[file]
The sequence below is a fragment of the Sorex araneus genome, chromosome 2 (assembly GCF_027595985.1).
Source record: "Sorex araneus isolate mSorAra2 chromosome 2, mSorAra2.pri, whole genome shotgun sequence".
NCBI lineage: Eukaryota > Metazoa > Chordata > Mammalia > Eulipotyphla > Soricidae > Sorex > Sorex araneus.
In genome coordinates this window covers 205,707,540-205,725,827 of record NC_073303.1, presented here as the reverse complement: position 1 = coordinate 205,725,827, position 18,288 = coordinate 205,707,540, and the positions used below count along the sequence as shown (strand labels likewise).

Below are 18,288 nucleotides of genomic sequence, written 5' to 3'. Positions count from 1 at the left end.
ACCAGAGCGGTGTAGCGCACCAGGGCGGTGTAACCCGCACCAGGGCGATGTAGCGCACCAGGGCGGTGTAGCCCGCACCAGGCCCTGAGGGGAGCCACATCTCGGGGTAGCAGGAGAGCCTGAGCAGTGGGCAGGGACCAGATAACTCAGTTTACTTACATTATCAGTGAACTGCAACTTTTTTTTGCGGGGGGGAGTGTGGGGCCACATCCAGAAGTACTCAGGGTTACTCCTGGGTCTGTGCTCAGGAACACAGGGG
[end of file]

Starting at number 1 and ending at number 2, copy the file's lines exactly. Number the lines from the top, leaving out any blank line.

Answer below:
The sequence below is a fragment of the Sorex araneus genome, chromosome 2 (assembly GCF_027595985.1).
Source record: "Sorex araneus isolate mSorAra2 chromosome 2, mSorAra2.pri, whole genome shotgun sequence".